15. 15. <ul><li>As a result, modals are used in many different social interactions, in many set phrases: </li></ul><ul><ul><li>May I come in? Asking permission </li></ul></ul><ul><ul><li>Could you help me? Making a request </li></ul></ul><ul><ul><li>Would you like some tea? Making an offer </li></ul></ul><ul><ul><li>Shouldn’t you be studying? Giving advice </li></ul></ul><ul><ul><li>You must be joking! Showing surprise </li></ul></ul><ul><ul><li>That can’t be right! Showing disbelief </li></ul></ul>
  16. 16. <ul><li>What complicates the use and comprehension of modal verbs is that: </li></ul><ul><ul><li>the same modal may be used to describe different attitudes. </li></ul></ul><ul><ul><li>Tina has a high fever. </li></ul></ul><ul><ul><li>She must have the flu. (deduction) </li></ul></ul><ul><ul><li>She must go to the doctor. (obligation) </li></ul></ul>
  17. 17. <ul><ul><li>a given attitude may be described by different modals. </li></ul></ul><ul><ul><li>The sky is very cloudy. </li></ul></ul><ul><ul><li>She must go to the doctor. (obligation) </li></ul></ul><ul><ul><li>It could rain later. (possibility ) </li></ul></ul>
  18. 18. <ul><li>there are phrases that will have a meaning corresponding to a modal verb and that can be used instead of the modal . These phrases are known as phrasal modals. </li></ul>Sue can play tennis. Sue is able to play tennis You may use pen or pencil on the test. You are allowed to use pen or pencil on the test. Ian should study more for the test. Ian is supposed to study more for the test. I must go now. I have to go now.
  19. 19. <ul><li>Phrasal modals or modal phrases , sometimes called modal-like expressions , are used because you can only use one modal auxiliary in a given verb phrase. </li></ul>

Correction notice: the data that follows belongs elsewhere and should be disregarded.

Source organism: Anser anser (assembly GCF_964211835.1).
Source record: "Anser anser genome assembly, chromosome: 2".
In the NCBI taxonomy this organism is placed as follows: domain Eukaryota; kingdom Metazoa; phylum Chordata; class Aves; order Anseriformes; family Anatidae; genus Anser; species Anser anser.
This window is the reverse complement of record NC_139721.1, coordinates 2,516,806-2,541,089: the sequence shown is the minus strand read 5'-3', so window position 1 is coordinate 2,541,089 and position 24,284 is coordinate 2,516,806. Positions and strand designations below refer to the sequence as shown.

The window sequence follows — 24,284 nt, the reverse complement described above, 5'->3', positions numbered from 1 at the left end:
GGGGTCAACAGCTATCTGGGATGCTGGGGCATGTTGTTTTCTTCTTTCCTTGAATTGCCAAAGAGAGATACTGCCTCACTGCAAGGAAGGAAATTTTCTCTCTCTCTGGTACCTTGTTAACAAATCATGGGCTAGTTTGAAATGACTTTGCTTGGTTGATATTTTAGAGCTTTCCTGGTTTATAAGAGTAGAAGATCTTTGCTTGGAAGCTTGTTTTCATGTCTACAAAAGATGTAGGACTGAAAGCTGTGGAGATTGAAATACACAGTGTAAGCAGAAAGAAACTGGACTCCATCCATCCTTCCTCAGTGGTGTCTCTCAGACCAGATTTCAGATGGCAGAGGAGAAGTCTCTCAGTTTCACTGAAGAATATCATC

20. 20. <ul><li>For example, you may use might to express possibility in: </li></ul><ul><li>She might come. </li></ul><ul><li>You may also use can to express ability in: </li></ul><ul><li>She can come. </li></ul><ul><li>However, to express both ideas in the same sentence, you need to use a modal-like expression for can – be able to : </li></ul><ul><li>She might be able to come. </li></ul>
  21. 21. <ul><li>In addition, some modals do not have a past modal form. Although you may change can in: </li></ul><ul><li>I can speak Russian now. </li></ul><ul><li>to the past sentence: </li></ul><ul><li>I could speak Russian as a child. </li></ul><ul><li>because can has the past form could , this is not true of must or should . There is no modal past form for either of these words. </li></ul>
  22. 22. <ul><li>The sentence: </li></ul><ul><li>I must study for the test. </li></ul><ul><li>refers to a present/future obligation. We could also say: </li></ul><ul><li>I have to study for the test. </li></ul><ul><li>To make it clear that the obligation to study was something in the past, we can’t use the modal form because there is no past equivalent for must . To express an obligation in the past, we choose to use the modal-like expression have to in its past form – had to . </li></ul><ul><li>I had to study for the test yesterday . </li></ul>
  23. 23. <ul><li>In fact, by using modal-like expressions, we can be very exact about the time we are referring to because modal-like expressions use verbs that can be conjugated, like be or have. </li></ul><ul><li>He was supposed to be here at 6. </li></ul><ul><li>They haven’t been able to get through. </li></ul><ul><li> I will be required to write up a report. </li></ul>
  24. 24. <ul><li>Understanding and knowing how to use modals and phrasal modals </li></ul><ul><li>well is essential </li></ul><ul><li>if a student wants to </li></ul><ul><li>communicate well </li></ul><ul><li>in English. </li></ul>